More Signal Bars = Better Cell Reception
Have you ever been frustrated with your cell service even though you have “full signal bars?” Having full signal bars doesn’t always mean you will have good cell reception. The number of bars displayed on your phone is just an estimate of the signal strength in your area. Cell service depends on many different factors.
Here are some reasons why more signal bars do not always mean better cell service:
- Distance from the cell tower: The farther you are from a cell tower, the weaker the signal will be, even if your phone displays full bars. This can cause dropped calls, slow data speeds, and other issues.
- Obstructions: Buildings, trees, hills, and other obstructions can block or weaken cell signals, even if you are close to a cell tower. This can result in poor call quality, slow data speeds, and other issues.
- Interference: Other devices that use radio frequencies, such as Wi-Fi routers and baby monitors, can interfere with cell signals and cause disruptions to cell service.
- Network congestion: If there are too many people using the same cell tower at the same time, this can cause network congestion and slow down data speeds, even if you have a strong signal. If you’ve been to a Penn State football game you’ve likely experienced this! On the days leading up to kickoff, the cell service in State College works just fine! Game day? It’s likely hard to make a call or send a text message.
Overall, while more signal bars can indicate better cell service, it’s important to remember that this is not always the case.
Deleted Files are Gone Forever
When you delete a file on your computer, it may seem like the file is gone forever, but in reality, it’s still there. When you delete a file, your computer only removes the reference to that file from the file system table, which is like a map of where all the files on your computer are located. The actual data of the file remains intact on the hard drive until it is overwritten by new data.
This means that if someone wanted to recover a deleted file, they could use special software to scan the hard drive for traces of the file and piece together the data that was not yet overwritten.
There are several ways to securely delete files, including using special software designed for this purpose or simply overwriting the file multiple times with random data. By doing so, you can ensure that the deleted files are truly gone and cannot be recovered.
Cell Phones Can’t Get Malware
Most people believe that cell phones cannot get malware because they think that mobile devices are inherently more secure than computers. The truth is cell phones and other mobile devices can be just as vulnerable to malware as computers.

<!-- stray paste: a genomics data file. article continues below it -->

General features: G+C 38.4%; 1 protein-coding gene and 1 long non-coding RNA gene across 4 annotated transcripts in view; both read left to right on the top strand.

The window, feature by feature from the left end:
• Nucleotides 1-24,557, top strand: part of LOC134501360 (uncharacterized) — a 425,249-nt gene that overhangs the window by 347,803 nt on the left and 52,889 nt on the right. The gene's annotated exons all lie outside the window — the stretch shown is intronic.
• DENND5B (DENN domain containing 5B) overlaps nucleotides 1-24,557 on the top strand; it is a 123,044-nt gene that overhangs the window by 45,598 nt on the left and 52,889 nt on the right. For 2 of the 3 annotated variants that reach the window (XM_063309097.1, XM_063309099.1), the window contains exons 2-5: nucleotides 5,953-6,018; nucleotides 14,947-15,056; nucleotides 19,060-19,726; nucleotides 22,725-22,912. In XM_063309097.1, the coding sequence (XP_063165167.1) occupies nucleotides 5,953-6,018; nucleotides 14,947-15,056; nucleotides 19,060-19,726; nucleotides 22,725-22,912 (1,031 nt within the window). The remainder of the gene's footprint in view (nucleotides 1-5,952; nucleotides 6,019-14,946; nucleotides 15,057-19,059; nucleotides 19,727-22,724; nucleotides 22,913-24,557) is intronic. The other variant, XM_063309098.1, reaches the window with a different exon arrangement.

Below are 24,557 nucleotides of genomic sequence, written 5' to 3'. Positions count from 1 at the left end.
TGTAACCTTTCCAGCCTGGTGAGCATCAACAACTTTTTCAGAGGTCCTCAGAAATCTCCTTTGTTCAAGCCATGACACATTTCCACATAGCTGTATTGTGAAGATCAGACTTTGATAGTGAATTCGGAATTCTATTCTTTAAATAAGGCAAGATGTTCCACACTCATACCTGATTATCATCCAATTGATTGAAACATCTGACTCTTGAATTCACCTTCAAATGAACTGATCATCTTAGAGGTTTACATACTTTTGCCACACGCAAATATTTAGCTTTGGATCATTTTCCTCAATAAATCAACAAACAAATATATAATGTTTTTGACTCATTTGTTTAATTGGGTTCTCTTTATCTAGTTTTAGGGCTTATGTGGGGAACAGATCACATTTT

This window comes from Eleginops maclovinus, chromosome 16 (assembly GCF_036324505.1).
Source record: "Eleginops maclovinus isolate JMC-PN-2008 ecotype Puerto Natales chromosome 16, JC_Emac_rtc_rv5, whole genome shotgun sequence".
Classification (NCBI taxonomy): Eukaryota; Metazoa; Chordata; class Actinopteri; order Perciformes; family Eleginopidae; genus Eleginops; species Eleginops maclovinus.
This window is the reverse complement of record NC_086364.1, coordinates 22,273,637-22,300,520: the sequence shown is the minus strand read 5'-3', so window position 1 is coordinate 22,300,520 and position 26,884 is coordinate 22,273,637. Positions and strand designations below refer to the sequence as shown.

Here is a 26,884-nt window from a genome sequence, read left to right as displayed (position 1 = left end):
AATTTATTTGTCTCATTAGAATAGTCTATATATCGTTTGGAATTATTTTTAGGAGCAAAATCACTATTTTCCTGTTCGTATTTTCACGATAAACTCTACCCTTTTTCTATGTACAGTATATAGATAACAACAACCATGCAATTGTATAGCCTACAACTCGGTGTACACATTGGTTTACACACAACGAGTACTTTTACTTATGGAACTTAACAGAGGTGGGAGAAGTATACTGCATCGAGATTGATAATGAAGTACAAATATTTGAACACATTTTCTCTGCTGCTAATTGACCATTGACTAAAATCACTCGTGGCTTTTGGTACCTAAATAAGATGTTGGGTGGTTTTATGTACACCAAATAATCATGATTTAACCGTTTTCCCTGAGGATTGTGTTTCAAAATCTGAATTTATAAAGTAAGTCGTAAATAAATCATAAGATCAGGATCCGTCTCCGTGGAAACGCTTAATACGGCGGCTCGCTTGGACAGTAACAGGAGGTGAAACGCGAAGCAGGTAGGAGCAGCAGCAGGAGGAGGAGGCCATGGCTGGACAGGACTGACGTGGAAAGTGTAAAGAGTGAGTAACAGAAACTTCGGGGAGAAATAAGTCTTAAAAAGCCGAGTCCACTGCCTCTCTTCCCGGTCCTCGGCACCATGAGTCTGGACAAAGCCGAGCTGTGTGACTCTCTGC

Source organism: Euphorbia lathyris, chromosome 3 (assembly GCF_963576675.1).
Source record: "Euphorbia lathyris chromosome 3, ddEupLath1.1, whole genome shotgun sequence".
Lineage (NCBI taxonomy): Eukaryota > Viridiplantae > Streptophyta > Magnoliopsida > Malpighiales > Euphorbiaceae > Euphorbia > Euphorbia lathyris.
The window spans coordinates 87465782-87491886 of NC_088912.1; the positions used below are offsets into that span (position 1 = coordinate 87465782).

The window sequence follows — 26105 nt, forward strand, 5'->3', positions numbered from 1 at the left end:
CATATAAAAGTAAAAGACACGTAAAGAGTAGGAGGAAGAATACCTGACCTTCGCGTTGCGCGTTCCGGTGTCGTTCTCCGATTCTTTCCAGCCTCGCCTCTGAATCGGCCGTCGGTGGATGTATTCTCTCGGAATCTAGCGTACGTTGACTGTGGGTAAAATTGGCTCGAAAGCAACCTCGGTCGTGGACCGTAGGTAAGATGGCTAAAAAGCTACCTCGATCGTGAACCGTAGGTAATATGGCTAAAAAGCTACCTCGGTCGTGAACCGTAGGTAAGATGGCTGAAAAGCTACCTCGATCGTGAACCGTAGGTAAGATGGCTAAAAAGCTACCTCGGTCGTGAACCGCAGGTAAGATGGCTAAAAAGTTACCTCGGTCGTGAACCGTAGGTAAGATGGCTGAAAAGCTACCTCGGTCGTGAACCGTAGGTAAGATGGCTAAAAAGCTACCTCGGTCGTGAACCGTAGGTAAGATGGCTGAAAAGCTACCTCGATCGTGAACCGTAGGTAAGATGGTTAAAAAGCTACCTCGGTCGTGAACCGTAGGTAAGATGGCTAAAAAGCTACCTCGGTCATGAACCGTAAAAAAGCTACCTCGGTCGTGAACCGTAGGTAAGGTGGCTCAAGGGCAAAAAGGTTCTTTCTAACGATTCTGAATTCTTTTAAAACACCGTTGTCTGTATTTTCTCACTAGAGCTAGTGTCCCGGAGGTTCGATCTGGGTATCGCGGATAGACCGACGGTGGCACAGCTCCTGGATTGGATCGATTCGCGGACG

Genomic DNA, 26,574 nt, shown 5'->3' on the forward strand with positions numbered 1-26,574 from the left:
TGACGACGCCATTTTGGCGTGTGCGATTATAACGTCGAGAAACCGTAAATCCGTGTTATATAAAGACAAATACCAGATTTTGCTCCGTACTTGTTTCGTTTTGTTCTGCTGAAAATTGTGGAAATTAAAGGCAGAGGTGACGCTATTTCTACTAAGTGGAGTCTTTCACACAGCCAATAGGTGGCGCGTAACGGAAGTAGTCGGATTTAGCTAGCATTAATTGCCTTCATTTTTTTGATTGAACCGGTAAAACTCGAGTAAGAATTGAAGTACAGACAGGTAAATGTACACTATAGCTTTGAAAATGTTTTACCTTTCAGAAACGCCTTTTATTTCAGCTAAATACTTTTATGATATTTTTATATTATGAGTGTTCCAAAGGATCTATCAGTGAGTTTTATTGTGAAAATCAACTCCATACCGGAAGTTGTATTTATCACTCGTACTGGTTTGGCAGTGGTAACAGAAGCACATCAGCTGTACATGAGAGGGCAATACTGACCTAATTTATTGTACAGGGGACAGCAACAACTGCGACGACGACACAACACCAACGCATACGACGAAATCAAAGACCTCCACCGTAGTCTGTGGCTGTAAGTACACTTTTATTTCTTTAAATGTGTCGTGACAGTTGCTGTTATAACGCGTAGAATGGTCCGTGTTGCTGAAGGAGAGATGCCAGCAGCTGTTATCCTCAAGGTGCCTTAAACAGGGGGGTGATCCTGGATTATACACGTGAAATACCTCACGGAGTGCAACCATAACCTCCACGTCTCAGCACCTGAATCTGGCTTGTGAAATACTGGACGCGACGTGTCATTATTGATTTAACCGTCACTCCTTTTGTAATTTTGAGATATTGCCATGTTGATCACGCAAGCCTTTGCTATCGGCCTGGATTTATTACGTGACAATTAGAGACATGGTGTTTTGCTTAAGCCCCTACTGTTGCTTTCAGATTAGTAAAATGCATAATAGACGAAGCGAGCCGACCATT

In fact, many types of malware are specifically designed to target mobile devices, such as smartphones and tablets. Malware can be spread through malicious apps, infected email attachments, text messages, and even through the phone’s web browser.
It’s important for users to take steps to protect their mobile devices from malware, such as using reputable antivirus software, avoiding suspicious downloads and links, and being cautious when downloading apps or granting app permissions.
Scanning Potential Spam Emails is Safe
Scanning a spam email can still be dangerous even if you don’t click on a link because some types of malware can be triggered simply by opening or previewing an email. This is known as a “drive-by download” attack, where malware is automatically downloaded onto your computer or device without your knowledge or consent.
While most email clients and antivirus software are designed to prevent drive-by downloads and other types of malware attacks, some types of malware are designed to evade detection and can still infect your system.
Another form of spam email that can be dangerous even without any interaction on your part is an “email bomb.” An “email bomb” is a type of cyber attack where an attacker sends a large number of emails or attachments to a targeted individual or organization,with the goal of overwhelming their email system and causing it to crash or become unresponsive.
Bottom line: even if you don’t interact with a spam email, it could still cause damage to your computer or even your entire organization.
Tech Truths from Everound
At Everound our team of IT professionals stays up to date on the latest tech truths – and tech myths – so our clients don’t have to. If you own a business and aren’t sure what to believe when it comes to your information technology, give us a call or reach out online with any questions – we are here to help!
Some tech myths can be harmful to an organization and it’s our goal to help business owners protect their companies with the right IT infrastructure and processes. Let us focus on your IT so you can focus on your business.